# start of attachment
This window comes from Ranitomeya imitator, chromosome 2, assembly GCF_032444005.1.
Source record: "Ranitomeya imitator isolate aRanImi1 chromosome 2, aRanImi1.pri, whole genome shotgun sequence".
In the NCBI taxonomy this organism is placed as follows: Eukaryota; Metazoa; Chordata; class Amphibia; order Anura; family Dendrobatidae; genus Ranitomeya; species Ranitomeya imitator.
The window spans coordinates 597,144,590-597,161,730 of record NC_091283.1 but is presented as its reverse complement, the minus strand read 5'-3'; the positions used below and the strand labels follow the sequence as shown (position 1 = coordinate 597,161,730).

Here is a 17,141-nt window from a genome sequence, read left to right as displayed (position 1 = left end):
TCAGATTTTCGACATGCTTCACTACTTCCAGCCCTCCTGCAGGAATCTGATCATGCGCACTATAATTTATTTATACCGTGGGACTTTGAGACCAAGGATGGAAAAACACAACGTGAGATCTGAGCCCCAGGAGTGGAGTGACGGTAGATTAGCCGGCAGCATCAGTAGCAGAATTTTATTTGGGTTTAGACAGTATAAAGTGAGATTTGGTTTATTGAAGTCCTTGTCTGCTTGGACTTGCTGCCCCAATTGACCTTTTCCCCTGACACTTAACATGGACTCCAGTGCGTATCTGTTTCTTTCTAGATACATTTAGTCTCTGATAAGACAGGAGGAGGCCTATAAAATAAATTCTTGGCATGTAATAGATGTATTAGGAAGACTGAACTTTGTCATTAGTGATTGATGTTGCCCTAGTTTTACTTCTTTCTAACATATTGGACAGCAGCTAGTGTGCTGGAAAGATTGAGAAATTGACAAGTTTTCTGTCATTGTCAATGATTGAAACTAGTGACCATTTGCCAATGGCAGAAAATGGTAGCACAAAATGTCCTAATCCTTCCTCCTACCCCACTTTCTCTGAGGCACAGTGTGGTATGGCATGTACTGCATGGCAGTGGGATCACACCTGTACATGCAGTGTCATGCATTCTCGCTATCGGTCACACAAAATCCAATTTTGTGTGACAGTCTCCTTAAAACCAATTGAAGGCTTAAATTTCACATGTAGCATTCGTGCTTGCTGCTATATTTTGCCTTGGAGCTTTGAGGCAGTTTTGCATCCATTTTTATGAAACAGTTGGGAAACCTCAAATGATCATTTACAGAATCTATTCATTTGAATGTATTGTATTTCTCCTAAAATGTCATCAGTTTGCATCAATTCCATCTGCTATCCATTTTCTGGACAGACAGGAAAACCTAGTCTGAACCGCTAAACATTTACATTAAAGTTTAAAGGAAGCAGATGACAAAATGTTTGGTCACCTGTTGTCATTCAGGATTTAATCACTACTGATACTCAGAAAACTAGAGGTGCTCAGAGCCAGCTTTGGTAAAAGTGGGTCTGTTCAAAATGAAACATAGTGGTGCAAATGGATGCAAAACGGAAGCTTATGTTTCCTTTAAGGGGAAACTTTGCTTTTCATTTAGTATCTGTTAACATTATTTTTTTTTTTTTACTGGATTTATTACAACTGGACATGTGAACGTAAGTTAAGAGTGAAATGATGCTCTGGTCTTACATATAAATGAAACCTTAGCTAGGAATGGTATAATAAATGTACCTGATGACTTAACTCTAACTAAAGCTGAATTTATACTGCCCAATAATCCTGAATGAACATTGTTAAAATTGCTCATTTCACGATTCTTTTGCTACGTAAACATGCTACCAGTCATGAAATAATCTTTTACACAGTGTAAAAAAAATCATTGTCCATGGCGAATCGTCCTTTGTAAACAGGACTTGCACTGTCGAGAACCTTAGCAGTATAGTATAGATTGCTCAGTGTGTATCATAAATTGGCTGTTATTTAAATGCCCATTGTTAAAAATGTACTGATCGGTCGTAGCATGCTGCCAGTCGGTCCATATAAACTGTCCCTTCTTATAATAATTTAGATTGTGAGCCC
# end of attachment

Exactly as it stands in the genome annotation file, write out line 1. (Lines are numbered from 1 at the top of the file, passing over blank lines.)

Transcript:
This window comes from Ranitomeya imitator, chromosome 2, assembly GCF_032444005.1.